Thursday, February 08, 2007


Bills in the legislature to protect our environment may get a boost from this federal court ruling

This news release from the Center for Food Safety describes a decision three days ago that applies to all future field trials of genetically engineered crops.

The suit relates to a 2003 case involving Roundup-resistant creeping bentgrass and Kentucky bluegrass. It may be of use to those testifying at the Legislature this year to protect Hawaii crops.
Washington, DC - In a decision broadly affecting field trials of genetically engineered crops a federal district judge ruled yesterday that the U.S. Department of Agriculture (USDA) must halt approval of all new field trials until more rigorous environmental reviews are conducted. Citing potential threats to the environment, Judge Harold Kennedy found in favor of the Center for Food Safety that USDA's past approvals of field trials of herbicide tolerant, genetically engineered bentgrass were illegal.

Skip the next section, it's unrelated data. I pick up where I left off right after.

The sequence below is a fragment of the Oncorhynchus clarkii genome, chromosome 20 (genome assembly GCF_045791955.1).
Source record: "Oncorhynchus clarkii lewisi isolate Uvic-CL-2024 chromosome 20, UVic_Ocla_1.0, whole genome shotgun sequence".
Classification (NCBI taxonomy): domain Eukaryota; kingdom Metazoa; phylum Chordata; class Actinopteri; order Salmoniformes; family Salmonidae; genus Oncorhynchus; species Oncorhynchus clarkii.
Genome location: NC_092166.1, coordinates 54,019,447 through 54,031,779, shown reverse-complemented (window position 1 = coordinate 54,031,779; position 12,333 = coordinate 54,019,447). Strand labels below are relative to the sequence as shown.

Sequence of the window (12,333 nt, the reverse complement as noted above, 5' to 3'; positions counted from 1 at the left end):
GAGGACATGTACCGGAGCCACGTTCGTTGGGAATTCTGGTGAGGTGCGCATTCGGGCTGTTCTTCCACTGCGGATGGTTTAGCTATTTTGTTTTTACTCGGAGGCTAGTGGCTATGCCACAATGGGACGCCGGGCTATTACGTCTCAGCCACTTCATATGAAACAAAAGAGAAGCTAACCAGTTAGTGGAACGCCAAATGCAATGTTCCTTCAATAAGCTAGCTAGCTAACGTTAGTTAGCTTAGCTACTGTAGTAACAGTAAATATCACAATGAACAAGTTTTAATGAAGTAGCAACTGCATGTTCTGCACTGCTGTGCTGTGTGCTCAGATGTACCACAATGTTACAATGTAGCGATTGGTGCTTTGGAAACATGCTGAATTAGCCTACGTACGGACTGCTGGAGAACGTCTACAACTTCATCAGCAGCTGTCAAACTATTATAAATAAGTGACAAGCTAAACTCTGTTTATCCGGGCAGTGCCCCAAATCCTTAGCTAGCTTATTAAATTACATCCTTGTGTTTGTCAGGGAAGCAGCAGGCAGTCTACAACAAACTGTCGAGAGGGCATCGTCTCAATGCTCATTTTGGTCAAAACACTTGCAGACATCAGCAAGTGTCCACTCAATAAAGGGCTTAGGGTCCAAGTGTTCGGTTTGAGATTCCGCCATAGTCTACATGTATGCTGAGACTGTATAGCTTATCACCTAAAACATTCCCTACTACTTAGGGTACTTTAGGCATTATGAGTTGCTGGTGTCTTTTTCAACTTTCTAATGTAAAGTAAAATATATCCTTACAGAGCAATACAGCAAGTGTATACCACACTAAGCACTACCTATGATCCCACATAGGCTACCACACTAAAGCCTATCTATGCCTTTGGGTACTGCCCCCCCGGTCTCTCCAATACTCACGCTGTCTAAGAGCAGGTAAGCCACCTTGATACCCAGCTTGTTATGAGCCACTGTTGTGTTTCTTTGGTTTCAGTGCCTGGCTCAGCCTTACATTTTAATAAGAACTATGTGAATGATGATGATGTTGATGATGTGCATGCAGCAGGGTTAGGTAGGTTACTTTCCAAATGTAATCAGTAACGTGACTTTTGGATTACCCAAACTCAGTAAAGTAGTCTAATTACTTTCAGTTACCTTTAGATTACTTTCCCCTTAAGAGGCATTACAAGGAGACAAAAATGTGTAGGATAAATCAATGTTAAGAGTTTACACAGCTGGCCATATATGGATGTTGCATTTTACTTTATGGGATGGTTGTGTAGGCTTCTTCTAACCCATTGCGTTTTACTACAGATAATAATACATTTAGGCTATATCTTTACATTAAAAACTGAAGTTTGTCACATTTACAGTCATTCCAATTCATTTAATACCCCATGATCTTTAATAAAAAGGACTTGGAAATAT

The link above leads to the text of the decision. More:
In seminal studies concerning environmental contamination from genetically engineered creeping bentgrass, the U.S. Environmental Protection Agency found multiple instances of the pollen from engineered bentgrass traveling several miles and transferring its traits to native grasses. Last year, EPA researchers found that the engineered grasses had escaped from field trials to contaminate a national grassland.

"These field trials threaten our public land, our communities and our health," said Lesley Adams, Outreach Coordinator for plaintiff Klamath-Siskiyou Wildlands Center.
Yup, pollen travels. Prohibiting open fields of GMO crops in Hawaii should be a no-brainer.

Maybe the tables are finally turning on Monsanto and other researchers who disregard and indeed trample over our fragile environment.


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